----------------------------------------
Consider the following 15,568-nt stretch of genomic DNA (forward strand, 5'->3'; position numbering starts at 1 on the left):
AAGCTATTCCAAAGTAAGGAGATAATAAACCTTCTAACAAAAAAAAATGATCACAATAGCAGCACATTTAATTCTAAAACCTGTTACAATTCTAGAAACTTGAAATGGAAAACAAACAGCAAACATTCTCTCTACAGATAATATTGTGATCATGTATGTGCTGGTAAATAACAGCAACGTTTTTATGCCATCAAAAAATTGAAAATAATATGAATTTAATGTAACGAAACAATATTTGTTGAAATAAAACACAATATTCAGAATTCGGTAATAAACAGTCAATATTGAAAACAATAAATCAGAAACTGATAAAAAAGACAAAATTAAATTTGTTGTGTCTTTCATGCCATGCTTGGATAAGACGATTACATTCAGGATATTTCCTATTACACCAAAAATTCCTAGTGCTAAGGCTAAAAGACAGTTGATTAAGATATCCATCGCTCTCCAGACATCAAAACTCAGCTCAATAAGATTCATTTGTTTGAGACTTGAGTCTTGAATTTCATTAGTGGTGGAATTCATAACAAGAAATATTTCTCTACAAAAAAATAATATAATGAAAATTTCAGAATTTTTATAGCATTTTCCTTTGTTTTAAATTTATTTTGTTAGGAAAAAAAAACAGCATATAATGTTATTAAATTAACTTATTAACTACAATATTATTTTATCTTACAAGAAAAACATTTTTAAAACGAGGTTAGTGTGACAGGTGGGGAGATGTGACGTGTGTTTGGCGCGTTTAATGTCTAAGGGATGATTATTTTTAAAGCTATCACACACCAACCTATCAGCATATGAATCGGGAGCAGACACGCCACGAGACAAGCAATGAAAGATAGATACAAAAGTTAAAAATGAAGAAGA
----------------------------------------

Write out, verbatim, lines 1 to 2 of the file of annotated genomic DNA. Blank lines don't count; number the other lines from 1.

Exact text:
Consider the following 15,568-nt stretch of genomic DNA (forward strand, 5'->3'; position numbering starts at 1 on the left):
AAGCTATTCCAAAGTAAGGAGATAATAAACCTTCTAACAAAAAAAAATGATCACAATAGCAGCACATTTAATTCTAAAACCTGTTACAATTCTAGAAACTTGAAATGGAAAACAAACAGCAAACATTCTCTCTACAGATAATATTGTGATCATGTATGTGCTGGTAAATAACAGCAACGTTTTTATGCCATCAAAAAATTGAAAATAATATGAATTTAATGTAACGAAACAATATTTGTTGAAATAAAACACAATATTCAGAATTCGGTAATAAACAGTCAATATTGAAAACAATAAATCAGAAACTGATAAAAAAGACAAAATTAAATTTGTTGTGTCTTTCATGCCATGCTTGGATAAGACGATTACATTCAGGATATTTCCTATTACACCAAAAATTCCTAGTGCTAAGGCTAAAAGACAGTTGATTAAGATATCCATCGCTCTCCAGACATCAAAACTCAGCTCAATAAGATTCATTTGTTTGAGACTTGAGTCTTGAATTTCATTAGTGGTGGAATTCATAACAAGAAATATTTCTCTACAAAAAAATAATATAATGAAAATTTCAGAATTTTTATAGCATTTTCCTTTGTTTTAAATTTATTTTGTTAGGAAAAAAAAACAGCATATAATGTTATTAAATTAACTTATTAACTACAATATTATTTTATCTTACAAGAAAAACATTTTTAAAACGAGGTTAGTGTGACAGGTGGGGAGATGTGACGTGTGTTTGGCGCGTTTAATGTCTAAGGGATGATTATTTTTAAAGCTATCACACACCAACCTATCAGCATATGAATCGGGAGCAGACACGCCACGAGACAAGCAATGAAAGATAGATACAAAAGTTAAAAATGAAGAAGA